than what previous studies found for non-financial multinational corporations. Thus, they argue
that banks conceivably have more profit shifting opportunities than non-financial firms.
This conclusion is sensible for two reasons: banking activities rely upon many intangible assets
that enables activity transfers, and banks operating in high-taxed jurisdictions could find it less
costly to take advantage of debt tax shields compared to non-financial institutions due to their
financial expertise and access to interbank operations. The relatively high speed of adjustment
of banks’ capital structure, documented by Gropp and Heider (2010), also helps to explain how
bank may benefit from debt tax shields more quickly.
Merz and Overesch (2016) suggest that future research could assess whether not only the
location of reported profits but also the location of certain banking activities are affected by
taxation. This dissertation shed light on this question by investigating the profit shifting
strategies of Brazilian banks, assessing how they use debt tax shields or exploit the location of
banking activities. In this sense, this dissertation may contribute to the debate over action 4 of
the BEPS package.
The BEPS project relates to capital structure decisions to the extent that base erosion and profit
shifting are strategies used to take advantage of tax shields. When profits are shifted via debt,
such as with an increase in overseas loans from international subsidiaries, it affects leverage as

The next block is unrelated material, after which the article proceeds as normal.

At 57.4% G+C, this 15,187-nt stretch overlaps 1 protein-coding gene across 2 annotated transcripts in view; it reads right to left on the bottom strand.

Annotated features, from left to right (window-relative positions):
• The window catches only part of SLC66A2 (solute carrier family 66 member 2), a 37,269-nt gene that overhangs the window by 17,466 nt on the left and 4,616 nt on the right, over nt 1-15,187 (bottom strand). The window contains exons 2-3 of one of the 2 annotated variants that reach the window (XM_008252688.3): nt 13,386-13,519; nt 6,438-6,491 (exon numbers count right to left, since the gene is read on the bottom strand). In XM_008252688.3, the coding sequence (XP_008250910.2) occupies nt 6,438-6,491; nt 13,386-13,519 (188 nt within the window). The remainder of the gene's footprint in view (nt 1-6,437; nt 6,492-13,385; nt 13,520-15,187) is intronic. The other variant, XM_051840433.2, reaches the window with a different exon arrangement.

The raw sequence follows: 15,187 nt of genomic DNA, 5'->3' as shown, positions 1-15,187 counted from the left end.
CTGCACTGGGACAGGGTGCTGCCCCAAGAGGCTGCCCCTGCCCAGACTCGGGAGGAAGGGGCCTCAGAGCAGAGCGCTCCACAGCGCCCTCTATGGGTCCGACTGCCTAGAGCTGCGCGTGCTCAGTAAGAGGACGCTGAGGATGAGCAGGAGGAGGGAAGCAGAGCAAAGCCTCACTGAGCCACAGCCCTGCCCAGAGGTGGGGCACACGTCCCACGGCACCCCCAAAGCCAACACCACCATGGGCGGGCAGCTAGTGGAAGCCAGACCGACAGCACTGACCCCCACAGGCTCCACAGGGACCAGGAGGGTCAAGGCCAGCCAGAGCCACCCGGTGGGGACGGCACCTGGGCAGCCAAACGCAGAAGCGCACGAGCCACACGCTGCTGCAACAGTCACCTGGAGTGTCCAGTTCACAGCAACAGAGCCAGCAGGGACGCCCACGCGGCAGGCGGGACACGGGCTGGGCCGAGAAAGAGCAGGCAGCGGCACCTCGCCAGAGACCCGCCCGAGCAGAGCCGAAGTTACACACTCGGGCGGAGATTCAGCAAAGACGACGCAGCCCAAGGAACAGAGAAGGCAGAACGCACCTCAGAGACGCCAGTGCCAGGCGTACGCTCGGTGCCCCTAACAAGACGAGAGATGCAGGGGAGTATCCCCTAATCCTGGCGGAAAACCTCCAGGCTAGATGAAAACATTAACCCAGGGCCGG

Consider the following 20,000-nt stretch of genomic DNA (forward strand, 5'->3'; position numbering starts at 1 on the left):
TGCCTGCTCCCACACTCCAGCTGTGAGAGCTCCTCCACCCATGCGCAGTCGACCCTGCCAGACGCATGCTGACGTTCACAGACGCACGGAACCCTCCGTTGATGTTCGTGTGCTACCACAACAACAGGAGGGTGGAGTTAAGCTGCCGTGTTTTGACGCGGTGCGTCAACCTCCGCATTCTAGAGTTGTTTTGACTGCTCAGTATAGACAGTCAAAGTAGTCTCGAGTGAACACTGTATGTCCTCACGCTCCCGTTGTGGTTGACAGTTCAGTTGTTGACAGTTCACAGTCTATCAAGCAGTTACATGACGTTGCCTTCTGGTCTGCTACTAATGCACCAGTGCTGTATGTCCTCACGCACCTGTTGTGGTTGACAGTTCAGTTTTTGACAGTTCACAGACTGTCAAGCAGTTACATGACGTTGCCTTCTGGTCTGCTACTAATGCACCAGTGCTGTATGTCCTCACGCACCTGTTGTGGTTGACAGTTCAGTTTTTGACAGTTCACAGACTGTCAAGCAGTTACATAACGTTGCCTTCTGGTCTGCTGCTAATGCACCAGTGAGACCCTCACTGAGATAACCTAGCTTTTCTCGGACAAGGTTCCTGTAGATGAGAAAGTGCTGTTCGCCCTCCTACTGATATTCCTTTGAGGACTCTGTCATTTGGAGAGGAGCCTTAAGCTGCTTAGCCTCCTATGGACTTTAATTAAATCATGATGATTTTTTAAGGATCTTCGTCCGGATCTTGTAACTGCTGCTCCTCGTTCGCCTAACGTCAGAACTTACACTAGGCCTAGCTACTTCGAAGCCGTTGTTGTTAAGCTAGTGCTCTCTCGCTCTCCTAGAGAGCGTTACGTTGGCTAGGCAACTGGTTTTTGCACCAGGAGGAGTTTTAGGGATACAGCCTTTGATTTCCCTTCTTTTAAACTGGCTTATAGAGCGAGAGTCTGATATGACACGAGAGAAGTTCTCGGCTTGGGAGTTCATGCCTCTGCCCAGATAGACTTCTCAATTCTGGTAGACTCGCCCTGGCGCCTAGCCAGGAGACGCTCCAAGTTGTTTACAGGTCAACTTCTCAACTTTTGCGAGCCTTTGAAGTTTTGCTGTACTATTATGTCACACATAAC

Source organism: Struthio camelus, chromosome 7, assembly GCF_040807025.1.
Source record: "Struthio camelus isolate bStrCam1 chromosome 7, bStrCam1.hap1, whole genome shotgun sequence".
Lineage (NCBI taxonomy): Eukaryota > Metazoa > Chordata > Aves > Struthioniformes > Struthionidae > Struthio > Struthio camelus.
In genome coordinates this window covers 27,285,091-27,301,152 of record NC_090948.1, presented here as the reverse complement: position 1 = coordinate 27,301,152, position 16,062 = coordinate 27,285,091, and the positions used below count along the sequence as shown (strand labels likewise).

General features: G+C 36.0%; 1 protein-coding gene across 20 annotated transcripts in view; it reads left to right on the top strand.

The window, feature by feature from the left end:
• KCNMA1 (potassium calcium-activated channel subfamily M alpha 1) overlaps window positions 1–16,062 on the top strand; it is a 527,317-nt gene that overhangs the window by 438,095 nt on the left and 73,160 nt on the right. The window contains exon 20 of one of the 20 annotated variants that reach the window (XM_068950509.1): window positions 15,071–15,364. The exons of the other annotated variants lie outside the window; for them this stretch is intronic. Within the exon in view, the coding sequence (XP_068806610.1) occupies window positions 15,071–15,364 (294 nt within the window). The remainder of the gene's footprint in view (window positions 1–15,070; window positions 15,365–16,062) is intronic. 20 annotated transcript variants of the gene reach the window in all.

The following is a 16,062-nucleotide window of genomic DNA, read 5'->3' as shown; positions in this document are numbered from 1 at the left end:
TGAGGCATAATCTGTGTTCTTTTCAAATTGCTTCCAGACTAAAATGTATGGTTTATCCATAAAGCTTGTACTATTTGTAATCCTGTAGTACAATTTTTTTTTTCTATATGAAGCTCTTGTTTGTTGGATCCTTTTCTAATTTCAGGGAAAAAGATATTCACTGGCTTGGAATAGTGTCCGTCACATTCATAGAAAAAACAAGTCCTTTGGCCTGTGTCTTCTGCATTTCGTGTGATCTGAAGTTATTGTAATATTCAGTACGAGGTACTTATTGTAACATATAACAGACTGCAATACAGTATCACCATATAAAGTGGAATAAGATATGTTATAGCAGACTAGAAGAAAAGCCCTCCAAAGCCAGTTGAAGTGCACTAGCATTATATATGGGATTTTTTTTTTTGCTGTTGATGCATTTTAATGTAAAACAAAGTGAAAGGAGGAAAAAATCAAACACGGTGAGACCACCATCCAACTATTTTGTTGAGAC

predicted by the trade-off theory. On the other hand, profit shifting via an increase in reported
earnings in subsidiaries due to a reallocation of activities in favor of lower-taxed subsidiaries is
a non-debt tax shield which may reduce the sensitivity of leverage to taxation. The measures of
Foreign Investment and Domestic Participations, described in sections 3.3.9 and 3.3.10, aim to
proxy for profit shifting opportunities of banks and financial conglomerates.

2.6 Tax Policy Goals

The normative literature about optimal taxation addresses the important problem of how a tax
system should be designed. As explained by Sandmo (1976), the issue is complex, and the
difficulty begins with the meaning of optimal taxation because there are at least three criteria
to define optimality: the first refers to a system that minimizes the cost involved in assessing,
collecting and paying taxes; the second evaluates the tax code in terms of fairness; and the third
45

refers to economic efficiency, which means a system that minimizes the aggregate deadweight
loss for any given tax revenue or level of public expenditure.
An economically efficient tax system should be consistent with the Pareto optimal allocation